- Your legs are levers and your pelvis is the fulcrum on the bike. If you have a strong core, the pelvis is stable and you get maximum power out of your legs. If you don’t have a strong core, with each pedal stroke your pelvis moves a bit and you are wasting energy.
- Your lower back is held in neutral alignment by a strong core. If your back is rounded, you’re pulling on your back muscles; and during a ride, especially climbing, the back muscles will get tired and start to hurt.
- Your hands rest lightly on the handlebar when your upper body is supported by a strong core. This prevents sore/numb hands.
The surface muscles you use for crunches run up and down your abdomen; similarly, the surface muscles you use for arching your back run up and down your back. Below these surface muscles are the core muscles, which run around your body.
Core exercises are designed to teach you to activate the core muscles, the transversus abdominus and the multifidus, the muscles, which form a girdle around your core.
You can’t feel the core muscles working — their action is subtle. Here are several ways to visualize engaging them:
- Imagine that a clock is resting on your belly with the 12 toward your chin. Imagine that you are pulling the three and the nine down toward the floor.
- Imagine that you are pulling your belly button down to your anus.
- Imagine that you are trying to make yourself thinner to slip sideways among people in a crowded room.
- Imagine that you are pulling on a tight pair of jeans.
These are progressive.
Bird dogs #1: Start with your hands and knees on the floor. Tighten your core so your pelvis is in neutral and doesn’t move. Slowly raise your left leg until almost parallel with the floor. Slowly lift your right hand off the floor, touch your left chest and hold for 3-5 counts. Put your right hand back on the floor and lower your left leg. Repeat with your left arm and right leg. That’s one rep. Your back should not move — just like a table. One set is 10 to 20 reps. When you can do one set of 20 reps with good form, then move on to #2.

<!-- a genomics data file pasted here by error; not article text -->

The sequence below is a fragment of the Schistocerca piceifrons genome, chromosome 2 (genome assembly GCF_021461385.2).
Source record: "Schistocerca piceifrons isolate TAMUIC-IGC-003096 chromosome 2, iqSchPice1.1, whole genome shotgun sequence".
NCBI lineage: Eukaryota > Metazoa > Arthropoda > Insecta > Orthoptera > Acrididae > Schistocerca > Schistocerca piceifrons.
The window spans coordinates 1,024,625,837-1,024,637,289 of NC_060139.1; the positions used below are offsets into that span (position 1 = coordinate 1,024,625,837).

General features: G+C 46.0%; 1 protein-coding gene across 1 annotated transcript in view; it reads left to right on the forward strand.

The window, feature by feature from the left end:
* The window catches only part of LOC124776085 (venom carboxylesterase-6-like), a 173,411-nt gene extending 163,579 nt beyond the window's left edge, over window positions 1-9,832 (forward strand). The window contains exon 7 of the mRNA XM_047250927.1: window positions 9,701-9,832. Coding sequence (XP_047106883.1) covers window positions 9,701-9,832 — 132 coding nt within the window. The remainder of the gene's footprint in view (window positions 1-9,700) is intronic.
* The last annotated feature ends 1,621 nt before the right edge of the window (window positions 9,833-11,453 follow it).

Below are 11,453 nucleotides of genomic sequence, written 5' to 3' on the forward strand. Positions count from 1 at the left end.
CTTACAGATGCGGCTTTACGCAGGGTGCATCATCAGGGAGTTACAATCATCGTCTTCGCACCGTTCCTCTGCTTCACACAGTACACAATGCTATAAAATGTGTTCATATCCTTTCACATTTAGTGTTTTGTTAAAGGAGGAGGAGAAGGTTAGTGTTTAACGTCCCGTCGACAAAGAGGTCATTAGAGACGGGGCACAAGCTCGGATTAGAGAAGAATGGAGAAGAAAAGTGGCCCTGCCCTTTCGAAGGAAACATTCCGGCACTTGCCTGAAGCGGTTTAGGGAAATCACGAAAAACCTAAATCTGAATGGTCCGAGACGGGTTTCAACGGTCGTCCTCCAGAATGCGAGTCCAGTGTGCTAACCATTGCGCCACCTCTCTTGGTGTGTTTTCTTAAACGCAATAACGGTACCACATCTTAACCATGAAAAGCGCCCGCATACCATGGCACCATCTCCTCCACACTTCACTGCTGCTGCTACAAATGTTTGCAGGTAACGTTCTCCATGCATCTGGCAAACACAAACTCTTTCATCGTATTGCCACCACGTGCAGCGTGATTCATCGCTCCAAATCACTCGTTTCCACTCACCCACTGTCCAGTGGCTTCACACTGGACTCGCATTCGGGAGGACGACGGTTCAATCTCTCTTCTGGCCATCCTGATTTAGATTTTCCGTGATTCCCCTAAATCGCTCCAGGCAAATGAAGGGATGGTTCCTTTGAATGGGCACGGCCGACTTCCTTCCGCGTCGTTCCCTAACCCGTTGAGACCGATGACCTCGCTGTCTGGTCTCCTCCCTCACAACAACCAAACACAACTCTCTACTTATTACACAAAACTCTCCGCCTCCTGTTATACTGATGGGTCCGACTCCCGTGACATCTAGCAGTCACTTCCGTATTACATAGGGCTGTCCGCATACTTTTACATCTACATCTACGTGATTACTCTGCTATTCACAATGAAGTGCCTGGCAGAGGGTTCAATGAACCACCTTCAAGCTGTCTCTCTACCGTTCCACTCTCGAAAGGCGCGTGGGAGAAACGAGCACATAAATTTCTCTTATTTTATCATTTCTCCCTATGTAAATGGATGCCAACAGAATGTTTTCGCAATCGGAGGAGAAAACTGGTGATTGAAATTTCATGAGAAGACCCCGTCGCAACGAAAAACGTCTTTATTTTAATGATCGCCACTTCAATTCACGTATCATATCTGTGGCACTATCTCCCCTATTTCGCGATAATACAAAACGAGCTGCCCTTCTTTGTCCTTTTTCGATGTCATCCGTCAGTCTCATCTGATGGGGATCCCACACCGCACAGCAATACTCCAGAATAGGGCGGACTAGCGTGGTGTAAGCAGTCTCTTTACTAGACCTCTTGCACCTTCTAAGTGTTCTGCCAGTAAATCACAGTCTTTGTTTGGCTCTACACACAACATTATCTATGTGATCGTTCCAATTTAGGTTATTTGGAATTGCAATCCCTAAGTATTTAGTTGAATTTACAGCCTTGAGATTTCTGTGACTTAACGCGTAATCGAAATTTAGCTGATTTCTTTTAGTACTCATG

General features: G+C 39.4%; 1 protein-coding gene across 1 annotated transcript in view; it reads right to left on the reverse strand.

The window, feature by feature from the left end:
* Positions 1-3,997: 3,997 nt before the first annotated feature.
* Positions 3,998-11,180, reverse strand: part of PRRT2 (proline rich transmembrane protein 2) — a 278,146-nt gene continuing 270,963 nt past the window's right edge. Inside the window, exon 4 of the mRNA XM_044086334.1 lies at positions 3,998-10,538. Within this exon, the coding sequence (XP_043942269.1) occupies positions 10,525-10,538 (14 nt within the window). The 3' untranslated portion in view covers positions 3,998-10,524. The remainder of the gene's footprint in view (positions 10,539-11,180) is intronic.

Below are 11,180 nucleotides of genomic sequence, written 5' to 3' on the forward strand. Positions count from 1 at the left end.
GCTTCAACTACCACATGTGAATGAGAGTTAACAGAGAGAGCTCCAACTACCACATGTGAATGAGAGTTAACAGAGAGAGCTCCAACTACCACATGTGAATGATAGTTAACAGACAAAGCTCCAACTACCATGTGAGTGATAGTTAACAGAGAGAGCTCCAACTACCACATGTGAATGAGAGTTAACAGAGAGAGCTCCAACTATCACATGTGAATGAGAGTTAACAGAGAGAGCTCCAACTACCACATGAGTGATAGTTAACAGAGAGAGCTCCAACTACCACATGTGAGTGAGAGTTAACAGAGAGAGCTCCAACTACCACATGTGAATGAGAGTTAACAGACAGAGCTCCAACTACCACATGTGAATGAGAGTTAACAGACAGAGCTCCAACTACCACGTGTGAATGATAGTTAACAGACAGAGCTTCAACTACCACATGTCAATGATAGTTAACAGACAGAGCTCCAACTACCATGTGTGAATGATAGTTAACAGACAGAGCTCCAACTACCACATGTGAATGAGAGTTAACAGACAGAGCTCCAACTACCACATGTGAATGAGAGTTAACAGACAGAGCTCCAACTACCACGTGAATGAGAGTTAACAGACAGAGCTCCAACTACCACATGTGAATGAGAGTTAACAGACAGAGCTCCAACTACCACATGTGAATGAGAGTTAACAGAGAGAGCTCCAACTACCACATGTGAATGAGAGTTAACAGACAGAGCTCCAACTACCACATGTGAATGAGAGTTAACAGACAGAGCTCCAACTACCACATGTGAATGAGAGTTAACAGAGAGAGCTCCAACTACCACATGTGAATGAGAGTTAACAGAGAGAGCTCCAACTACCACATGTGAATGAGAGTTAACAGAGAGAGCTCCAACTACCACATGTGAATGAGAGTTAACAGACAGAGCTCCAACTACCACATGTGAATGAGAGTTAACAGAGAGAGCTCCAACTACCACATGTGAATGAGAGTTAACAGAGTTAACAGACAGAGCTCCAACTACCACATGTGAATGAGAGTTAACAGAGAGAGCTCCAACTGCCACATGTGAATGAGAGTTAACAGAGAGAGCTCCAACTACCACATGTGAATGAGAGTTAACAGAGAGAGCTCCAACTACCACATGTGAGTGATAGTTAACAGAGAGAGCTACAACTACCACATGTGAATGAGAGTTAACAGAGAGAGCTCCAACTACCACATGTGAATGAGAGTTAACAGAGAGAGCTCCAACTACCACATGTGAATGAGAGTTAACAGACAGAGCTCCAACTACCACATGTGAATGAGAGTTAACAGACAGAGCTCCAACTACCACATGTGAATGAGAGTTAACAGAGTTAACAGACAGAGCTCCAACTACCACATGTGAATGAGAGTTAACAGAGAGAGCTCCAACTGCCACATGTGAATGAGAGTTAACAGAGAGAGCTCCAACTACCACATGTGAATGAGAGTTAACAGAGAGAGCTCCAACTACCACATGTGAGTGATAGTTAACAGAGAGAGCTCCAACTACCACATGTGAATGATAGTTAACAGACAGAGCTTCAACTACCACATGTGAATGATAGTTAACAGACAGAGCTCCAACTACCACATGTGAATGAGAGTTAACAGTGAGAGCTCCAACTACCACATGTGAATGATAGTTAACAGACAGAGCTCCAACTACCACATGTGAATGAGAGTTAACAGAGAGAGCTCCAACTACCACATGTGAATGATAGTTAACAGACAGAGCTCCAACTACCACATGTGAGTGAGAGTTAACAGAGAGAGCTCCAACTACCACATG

Bird dogs #2: Start with your hands and knees on the floor. Tighten your core so your pelvis is in neutral and doesn’t move. Slowly raise your right arm pointing in front of you and slowly raise your left leg until almost parallel with the floor, hold 3-5 counts and lower. Repeat with your left arm and right leg. That’s one rep. Your back should not move — just like a table. One set is 15 to 20 reps. Then move on to the plank.
Plank: Lie prone on your front on the floor with your toes bent and resting on the floor. Your elbows are bent resting on the floor under your shoulders with your forearms extended along the floor to form a V with your hands together under your head. Tighten your core muscles to raise all of your body off the floor except for your toes, elbows, arms and hands. Your body should be in a straight line from your head to your feet. Hold — use your core muscles, not your surface abdominal muscles. Time yourself doing one rep. Try to increase your time by five seconds each day or two you do the core.
My e-Book Anti-Aging 12 Ways You Can Slow the Aging Process explains the physiology of aging and how to assess your current fitness. It includes exercise programs for cardiovascular health and endurance, training with intensity, resistance training, getting more flexible, improving your balance and slowing bone loss. It includes a dozen stories about their personal experiences by riders aged 54 to 82. The 107-page Anti-Aging 12 Ways You Can Slow the Aging Process is $14.99.
Coach John Hughes earned coaching certifications from USA Cycling and the National Strength and Conditioning Association. John’s cycling career includes course records in the Boston-Montreal-Boston 1200-km randonnée and the Furnace Creek 508, a Race Across AMerica (RAAM) qualifier. He has ridden solo RAAM twice and is a 5-time finisher of the 1200-km Paris-Brest-Paris. He has written nearly 30 eBooks and eArticles on cycling training and nutrition, available in RBR’s eBookstore at Coach John Hughes. Click to read John’s full bio.